Re Pedlar 1982 BCJ 1553 deal with the criteria for an estate trustee fee for the care and management of estate assets not to exceed .4% of the average market value of the estate assets.
It was recently followed in Collett Estate 2017 BCSC 473
In 1980 the BC Trustee act was amended to allow an executor trustee to claim an additional fee for the care and management of estate assets not to exceed .4% of the average market value of the assets.
Re Pedlar estate stated inter alia:
3 Because s. 90(2) of the Act refers to s. 90(1) thereof, it will be convenient to set forth both s. 90(1) and (2) of the Act.
90.(1) A trustee under a deed, settlement or will, an executor or administrator, a guardian appointed by any court, a testamentary guardian, or any other trustee, however the trust is created, is entitled to, and it is lawful for the Supreme Court, or the registrar of that court if so directed by the court, to allow him a fair and reasonable allowance, not exceeding 5% on the gross aggregate value, including capital and income, of all the assets of the estate by way of remuneration for his care, pains and trouble and his time expended in and about the trusteeship, executorship, guardianship or administration of the estate and effects vested in him under any will or letters of administration, and in administering, disposing of and arranging and settling the same, and generally in arranging and settling the affairs of the estate as the court, or the registrar of the court if so directed by the court thinks proper. The court or the registrar of the court if so directed by the court, may so order from time to time, and the amount of remuneration shall be allowed to an executor, trustee, guardian or administrator, in passing his accounts, in addition to any other allowances for expenses actually incurred to which the trustee, executor, guardian or administrator may by law be entitled.
(2) A person entitled to an allowance under subsection (1) may apply annually to the Supreme Court for a care and management fee and the court may allow a fee not exceeding .4% of the average market value of the assets.
4 Briefly stated, it is apparent that s. 90(1) pertains to an allowance to be awarded to an executor, administrator, guardian appointed by any court, testamentary guardian, or any other trustee (hereinafter referred to as “a trustee”) for his care, pains, trouble and time expended by him in administering, arranging, disposing and settling an estate or trust, whereas s. 90(2) pertains to the allowance to a trustee of a care and management fee with respect to an estate or trust.
12 Under the common law of the provinces of Ontario and Nova Scotia a fee for the care and management of an estate or trust has been allowed for many years in addition to an allowance for the care, pains, trouble and time expended in administering, arranging, disposing and settling of an estate or trust: see Re Berkeley’s Trusts (1879), 8 P.R. 193; Re Williams (1902), 4 O.L.R. 501 (C.A.); Re Farmers’ Loan & Savings Co. (1904), 3 O.W.R. 837; and Re Creelman (1973), 40 D.L.R. (3d) 306 (N.S.).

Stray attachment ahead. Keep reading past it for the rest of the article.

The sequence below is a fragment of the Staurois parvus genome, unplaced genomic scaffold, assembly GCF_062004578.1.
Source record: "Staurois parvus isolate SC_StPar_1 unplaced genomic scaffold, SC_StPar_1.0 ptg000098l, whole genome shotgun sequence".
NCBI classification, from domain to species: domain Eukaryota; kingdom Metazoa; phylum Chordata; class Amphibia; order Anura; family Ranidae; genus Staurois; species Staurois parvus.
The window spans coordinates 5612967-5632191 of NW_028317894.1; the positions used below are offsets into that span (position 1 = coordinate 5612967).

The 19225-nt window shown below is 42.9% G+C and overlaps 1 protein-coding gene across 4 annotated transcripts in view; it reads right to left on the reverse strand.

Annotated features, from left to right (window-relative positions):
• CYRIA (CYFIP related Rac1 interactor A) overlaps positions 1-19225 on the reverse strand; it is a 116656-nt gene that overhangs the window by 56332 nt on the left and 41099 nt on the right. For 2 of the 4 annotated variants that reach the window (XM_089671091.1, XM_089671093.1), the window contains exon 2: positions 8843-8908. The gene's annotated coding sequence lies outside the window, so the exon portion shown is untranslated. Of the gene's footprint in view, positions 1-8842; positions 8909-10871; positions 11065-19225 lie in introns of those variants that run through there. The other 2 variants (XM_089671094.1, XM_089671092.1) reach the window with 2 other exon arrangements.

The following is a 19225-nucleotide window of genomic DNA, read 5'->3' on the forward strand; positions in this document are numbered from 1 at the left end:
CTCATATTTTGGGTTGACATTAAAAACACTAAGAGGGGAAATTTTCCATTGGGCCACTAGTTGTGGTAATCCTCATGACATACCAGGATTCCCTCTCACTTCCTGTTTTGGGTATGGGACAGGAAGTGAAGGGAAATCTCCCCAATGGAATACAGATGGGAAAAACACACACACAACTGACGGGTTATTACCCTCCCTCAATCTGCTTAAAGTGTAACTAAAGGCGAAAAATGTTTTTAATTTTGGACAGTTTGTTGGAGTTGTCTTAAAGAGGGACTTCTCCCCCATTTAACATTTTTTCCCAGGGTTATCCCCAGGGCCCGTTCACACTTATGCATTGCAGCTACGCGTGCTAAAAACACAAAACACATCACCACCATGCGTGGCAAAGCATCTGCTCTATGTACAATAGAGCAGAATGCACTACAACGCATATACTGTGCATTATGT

13 It is apparent that by the addition of subs. (2) of s. 90 of the Act in 1980, the provincial legislature decided to accord a trustee in the province of British Columbia an opportunity to apply to the Supreme Court for a similar care and management fee. The care and management fee referred to in s. 90(2) is clearly an allowance for remuneration in addition to the allowance for remuneration referred to in s. 90(1) of the Act. To hold otherwise would frustrate the obvious intent of the legislation.
14 Each application must be decided upon its own facts. Some of the important factors to be taken into consideration in determining whether any care and management fee should be allowed and, if allowed, the extent of such care and management fee (not exceeding 0.4 per cent of the average market value of the assets of the estate), include the following:
15 (a) the value of the estate assets being administered;
16 (b) the nature of the estate assets being administered — such as an active business, a farm, real property held for investment or appreciation, a portfolio of investments and the type of such investments;
17 (c) the degree of responsibility imposed upon the trustee by the terms of the will or other instrument, including the length or duration of the trust;
18 (d) the time expended by the trustee in the care and management of the estate;
19 (e) the degree of ability exhibited by the trustee in the care and management of the estate;
20 (f) the success or failure of the trustee in the care and management of the estate;
21 (g) whether or not some extraordinary service has been rendered by the trustee in the care and management of the estate.
22 While the foregoing list of factors is not intended to be exhaustive, it has been derived, primarily, from a consideration of the Ontario Court of Appeal decisions in Re Mortimer,  O.R. 438,  3 D.L.R. 380 (C.A.), and Re Smith,  O.R. 185 (C.A.). It is recognized that there may be other factors deserving of consideration depending upon the circumstances involved in a particular application.
23 Section 90(2) of the Act does not indicate what information should be placed before the court in support of the application for a care and management fee. In my view, the trustee should give a general summary of the estate and of his services performed in the care and management of the estate, including information with respect to the factors previously referred to, and any other factors which may be relevant to the particular application.